On Pinkwashing and Movember

I posted a couple of things on instagram today which I expected to lose me some followers. Maybe they still will, we shall see. More importantly I was encouraged to write about my opinions and reasoning on this issue, so here we go…

First of all I will preface this by telling you that my husband is a testicular cancer survivor – he was diagnosed 6 years ago, appropriately enough in November! He comes from a cancer family – his mother, sister and grandparents have survived or succumbed – so, as it is for far too many others, cancer is a subject close to my heart and family.

Secondly I will say that I am a research nerd. If I am interested in a subject I will explore and read about it, a lot. Some might say obsessively. I don’t think it’s obsessive to be interested in such an important subject, but horses for courses and all that. 

Cancer is BIG business. If you consider the amounts of money involved in building state of the art hospitals (which are having to be built to cope with the explosion in cancer); the nuclear technology; the drug development and production; the clinical, nursing and support staff; well, you begin to get an idea of the huge sums of money involved. You might think it’s hardly surprising that there are so many cancer charity fundraising events, because obviously our economy couldn’t possibly afford to fund all of this expense, especially, if current forecasts are correct, as it will only increase as we see one in two people receiving a cancer diagnosis at some point in their life. Shouldnt we all do our bit to raise money to cure this dreadful disease? 

You would think so wouldn’t you? From a logical, economic and more importantly, humanitarian point of view, it makes sense for us to do everything in our power to stop cancer in its tracks. Heaven knows I would give anything for cancer to be consigned to the history books. Yet I don’t donate money to cancer research charities, and no matter how lovely you are, I will not sponsor you in your race for life or moustache growing; the very idea makes bile rise in my throat.

The simple truth is, there are already a number of cures for cancer. 

We already know that 90 – 95% of cancers are caused by our lifestyles – exercise, diet and exposure to carcinogens in our environment. In other words, they are preventable. 

Unfortunately for us, more is made of the need to “find a cure” than the need to halt the cause. But why reinvent the wheel when amazing men and women have, for decades, been discovering cheap and efficient treatments for some of the most conventionally untreatable cancers? Who are these people and what are these treatments? Why haven’t we heard about them? Surely these people should be household names if their discoveries work? You’d think, huh?

The sad truth is that many of these treatments are derided, not only by conventional medical doctors, but also by supposedly caring charities whose whole reason d’être is to find a cure! If you would like to see the other side of charitable organizations that, on the surface, push for a cure for cancer, you need only look at this response to one family’s experience of treating the untreatable. Watch this film about the man who treated this young woman. I hope you will be asking a lot of questions by the time you’ve read and watched those links.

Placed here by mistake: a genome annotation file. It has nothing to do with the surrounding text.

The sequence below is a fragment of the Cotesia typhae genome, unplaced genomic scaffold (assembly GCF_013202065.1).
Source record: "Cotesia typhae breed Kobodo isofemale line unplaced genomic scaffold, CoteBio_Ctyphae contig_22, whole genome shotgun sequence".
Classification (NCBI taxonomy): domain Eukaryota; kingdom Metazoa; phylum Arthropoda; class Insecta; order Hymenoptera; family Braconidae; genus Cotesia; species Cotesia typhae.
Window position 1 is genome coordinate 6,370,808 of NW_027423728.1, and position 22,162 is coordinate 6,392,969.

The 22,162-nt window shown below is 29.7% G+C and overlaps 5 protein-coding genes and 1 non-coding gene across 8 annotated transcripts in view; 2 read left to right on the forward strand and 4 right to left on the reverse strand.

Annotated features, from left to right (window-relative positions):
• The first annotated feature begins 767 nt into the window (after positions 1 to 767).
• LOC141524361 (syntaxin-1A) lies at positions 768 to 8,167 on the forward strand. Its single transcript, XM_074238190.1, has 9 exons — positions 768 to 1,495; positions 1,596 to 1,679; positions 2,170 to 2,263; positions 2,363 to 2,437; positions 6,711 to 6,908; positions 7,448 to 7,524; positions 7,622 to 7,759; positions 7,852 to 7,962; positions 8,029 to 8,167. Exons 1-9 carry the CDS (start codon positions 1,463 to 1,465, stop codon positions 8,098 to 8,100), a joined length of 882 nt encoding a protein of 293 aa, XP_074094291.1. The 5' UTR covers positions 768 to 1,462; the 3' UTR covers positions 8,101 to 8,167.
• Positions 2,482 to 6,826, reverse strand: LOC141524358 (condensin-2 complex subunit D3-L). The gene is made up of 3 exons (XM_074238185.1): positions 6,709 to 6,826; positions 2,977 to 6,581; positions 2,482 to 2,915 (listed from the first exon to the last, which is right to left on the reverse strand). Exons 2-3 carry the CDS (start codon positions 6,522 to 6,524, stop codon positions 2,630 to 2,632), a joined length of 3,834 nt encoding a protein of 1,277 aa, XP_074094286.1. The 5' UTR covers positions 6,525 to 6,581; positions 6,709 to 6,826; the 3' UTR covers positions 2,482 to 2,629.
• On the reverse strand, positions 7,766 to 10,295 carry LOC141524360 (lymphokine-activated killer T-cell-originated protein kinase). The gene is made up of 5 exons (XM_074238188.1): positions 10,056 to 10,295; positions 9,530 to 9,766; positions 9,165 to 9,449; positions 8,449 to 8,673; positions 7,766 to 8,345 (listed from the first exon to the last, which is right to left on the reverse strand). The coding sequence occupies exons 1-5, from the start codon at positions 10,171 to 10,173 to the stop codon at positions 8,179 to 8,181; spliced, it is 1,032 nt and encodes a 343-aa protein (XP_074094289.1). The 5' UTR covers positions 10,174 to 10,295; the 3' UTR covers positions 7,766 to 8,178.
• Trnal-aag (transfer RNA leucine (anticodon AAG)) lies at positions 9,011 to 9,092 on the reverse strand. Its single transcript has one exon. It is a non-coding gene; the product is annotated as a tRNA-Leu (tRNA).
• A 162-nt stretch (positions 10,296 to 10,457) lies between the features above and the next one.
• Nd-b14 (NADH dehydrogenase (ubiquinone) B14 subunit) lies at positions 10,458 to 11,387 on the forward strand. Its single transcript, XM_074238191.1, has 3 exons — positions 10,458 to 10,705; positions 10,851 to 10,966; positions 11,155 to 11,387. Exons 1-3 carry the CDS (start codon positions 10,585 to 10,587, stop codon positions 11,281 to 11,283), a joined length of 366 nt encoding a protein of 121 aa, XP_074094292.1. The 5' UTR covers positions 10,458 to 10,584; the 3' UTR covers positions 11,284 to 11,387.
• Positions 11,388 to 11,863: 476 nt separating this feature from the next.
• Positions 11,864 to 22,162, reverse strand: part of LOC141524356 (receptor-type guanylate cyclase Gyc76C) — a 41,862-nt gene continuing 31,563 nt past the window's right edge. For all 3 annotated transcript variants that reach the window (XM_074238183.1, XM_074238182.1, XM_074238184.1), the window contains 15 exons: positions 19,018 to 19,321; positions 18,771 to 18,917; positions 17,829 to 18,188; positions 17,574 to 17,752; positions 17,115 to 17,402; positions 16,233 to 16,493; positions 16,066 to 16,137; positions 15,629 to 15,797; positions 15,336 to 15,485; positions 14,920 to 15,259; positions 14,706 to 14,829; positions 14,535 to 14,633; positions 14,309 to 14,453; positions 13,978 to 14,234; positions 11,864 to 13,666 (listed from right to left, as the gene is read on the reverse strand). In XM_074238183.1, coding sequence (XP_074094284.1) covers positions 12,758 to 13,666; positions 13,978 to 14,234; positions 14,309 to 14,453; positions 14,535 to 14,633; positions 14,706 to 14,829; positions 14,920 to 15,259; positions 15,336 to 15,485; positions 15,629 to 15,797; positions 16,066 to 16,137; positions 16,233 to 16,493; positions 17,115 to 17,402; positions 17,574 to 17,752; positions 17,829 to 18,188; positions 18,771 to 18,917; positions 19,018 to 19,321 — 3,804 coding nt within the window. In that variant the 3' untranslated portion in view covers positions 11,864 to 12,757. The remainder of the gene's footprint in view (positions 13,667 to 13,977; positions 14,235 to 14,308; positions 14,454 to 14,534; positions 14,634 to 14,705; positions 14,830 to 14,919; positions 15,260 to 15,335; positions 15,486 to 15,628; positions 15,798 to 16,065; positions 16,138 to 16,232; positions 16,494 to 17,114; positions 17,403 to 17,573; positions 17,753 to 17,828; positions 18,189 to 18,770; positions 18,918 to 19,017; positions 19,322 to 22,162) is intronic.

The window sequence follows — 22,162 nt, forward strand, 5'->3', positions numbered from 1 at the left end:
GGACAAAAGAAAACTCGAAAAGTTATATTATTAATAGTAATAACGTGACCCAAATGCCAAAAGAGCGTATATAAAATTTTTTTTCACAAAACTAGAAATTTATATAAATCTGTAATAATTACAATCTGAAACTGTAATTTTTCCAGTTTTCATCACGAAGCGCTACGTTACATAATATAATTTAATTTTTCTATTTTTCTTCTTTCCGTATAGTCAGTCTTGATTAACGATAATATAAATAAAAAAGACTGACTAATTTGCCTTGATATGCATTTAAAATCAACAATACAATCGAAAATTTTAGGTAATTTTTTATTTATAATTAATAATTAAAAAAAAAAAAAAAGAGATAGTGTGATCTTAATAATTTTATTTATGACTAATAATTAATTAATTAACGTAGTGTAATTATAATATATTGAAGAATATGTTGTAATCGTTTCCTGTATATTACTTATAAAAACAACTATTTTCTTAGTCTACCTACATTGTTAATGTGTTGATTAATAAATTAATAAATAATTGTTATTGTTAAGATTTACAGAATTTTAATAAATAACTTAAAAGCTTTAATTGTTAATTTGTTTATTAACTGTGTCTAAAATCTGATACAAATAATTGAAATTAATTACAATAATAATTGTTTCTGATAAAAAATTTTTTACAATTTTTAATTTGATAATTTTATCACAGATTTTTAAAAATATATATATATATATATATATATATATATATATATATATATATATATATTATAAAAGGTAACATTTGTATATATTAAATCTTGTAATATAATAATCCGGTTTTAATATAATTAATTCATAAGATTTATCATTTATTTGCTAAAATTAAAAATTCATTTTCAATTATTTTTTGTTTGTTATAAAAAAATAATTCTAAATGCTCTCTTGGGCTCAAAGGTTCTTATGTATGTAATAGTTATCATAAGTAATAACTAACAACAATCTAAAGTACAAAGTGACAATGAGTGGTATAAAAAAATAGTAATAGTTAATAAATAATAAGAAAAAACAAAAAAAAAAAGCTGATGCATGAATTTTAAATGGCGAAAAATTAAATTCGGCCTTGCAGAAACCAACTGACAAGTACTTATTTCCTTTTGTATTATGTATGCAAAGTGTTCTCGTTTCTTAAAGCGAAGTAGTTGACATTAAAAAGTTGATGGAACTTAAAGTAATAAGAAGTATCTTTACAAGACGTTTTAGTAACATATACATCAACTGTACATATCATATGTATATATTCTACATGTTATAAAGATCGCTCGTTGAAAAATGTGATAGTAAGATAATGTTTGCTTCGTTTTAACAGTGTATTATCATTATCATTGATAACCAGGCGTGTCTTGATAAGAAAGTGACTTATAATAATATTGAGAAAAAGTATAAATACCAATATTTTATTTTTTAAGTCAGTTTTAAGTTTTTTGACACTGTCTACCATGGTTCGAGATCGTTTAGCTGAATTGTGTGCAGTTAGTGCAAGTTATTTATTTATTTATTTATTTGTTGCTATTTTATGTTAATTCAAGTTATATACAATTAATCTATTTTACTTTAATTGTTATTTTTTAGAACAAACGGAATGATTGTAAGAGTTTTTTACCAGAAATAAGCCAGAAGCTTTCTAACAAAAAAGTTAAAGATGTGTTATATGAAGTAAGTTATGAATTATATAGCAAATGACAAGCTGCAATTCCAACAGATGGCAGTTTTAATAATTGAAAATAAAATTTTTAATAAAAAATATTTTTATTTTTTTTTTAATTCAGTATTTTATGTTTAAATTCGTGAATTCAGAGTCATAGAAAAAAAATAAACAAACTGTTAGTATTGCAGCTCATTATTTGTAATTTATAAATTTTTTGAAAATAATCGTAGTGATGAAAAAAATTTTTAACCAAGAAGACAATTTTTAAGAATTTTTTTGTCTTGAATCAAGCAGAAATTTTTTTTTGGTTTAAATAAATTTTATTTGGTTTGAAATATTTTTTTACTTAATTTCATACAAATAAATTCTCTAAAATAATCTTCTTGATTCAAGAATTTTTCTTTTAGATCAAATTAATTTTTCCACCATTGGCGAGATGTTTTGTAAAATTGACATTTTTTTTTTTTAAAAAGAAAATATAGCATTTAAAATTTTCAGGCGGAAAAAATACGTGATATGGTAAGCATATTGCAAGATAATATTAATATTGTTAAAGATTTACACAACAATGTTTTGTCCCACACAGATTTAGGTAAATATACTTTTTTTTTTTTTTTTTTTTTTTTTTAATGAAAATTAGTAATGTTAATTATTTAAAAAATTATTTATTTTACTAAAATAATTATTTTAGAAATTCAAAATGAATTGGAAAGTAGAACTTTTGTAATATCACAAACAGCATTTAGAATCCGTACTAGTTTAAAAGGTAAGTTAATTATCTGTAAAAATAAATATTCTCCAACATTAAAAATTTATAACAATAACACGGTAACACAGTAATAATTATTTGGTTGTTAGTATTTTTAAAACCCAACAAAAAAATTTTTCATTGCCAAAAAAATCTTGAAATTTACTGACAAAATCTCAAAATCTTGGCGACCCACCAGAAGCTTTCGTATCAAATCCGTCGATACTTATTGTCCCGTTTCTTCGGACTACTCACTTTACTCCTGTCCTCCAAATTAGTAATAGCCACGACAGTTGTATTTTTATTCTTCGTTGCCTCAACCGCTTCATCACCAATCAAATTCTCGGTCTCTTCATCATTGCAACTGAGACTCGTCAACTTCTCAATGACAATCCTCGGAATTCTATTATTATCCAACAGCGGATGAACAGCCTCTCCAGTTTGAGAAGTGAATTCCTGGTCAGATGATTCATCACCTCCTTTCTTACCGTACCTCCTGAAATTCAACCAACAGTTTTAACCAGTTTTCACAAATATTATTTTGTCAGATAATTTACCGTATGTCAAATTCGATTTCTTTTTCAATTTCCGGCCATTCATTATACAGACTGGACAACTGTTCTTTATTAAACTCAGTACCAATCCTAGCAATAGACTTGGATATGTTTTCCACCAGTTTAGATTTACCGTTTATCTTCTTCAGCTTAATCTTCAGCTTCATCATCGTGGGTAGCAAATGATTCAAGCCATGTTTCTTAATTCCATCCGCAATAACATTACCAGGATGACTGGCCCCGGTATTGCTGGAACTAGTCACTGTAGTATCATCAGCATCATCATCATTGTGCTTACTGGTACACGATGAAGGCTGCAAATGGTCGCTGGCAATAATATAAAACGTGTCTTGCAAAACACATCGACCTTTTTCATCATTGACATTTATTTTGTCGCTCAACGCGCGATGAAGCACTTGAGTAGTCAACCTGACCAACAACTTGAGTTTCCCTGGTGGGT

I appreciate that most people are motivated by love and compassion, and I completely understand why so many people get involved in fund raising for cancer charities, but it is my heartfelt belief that too many people are being emotionally blackmailed into funding a monsterous industry that has become the very thing it is supposed to be fighting. As an aside, I think using the terminology of the battlefield is unhelpful, but I will save that post for another day! 

I’ve read that there are ultimately only 6 corporations that run our world today – food, agrichemical and pharmaceutical companies are all incestuously interlinked. Remember that 90-95% of cancers are caused by our environment.  The products that these companies create are the very things that are disrupting our hormones and sending our cells haywire. The “cures” that they invent create more diseases to be cured, paid for, in part, by well meaning people who go out of their way to raise money for cancer research charities who are tied to the hospitals and pharmaceutical companies who… you get the circular nature of the beast I hope! 

Remember that 90-95% of cancers are caused by our environment. So before you buy that packet of pink sweets; tube of lipstick; t-shirt; shampoo etc etc ask yourself the question “who is really benefitting from this purchase?” Ask yourself if, maybe, your hard earned pennies might not be better spent on things like books, quality food and chemical free home and self care products. It might not be the easiest option, but it will be the one that does most good for you, your family and, ultimately, humanity. These might be good starting points…

Oh and moustaches? Yeah, I guess you might look a bit of a dick, which I suppose is possibly a tenuous link with penile, testicular and prostate cancers! Other than that, isn’t it just as daft an awareness raising exercise as those ridiculous facebook memes that women get sucked into in the name of breast cancer awareness? Maybe I’m just not seeing the funny side, but watching a loved one go through cancer and lose a testicle to it isnt all that amusing.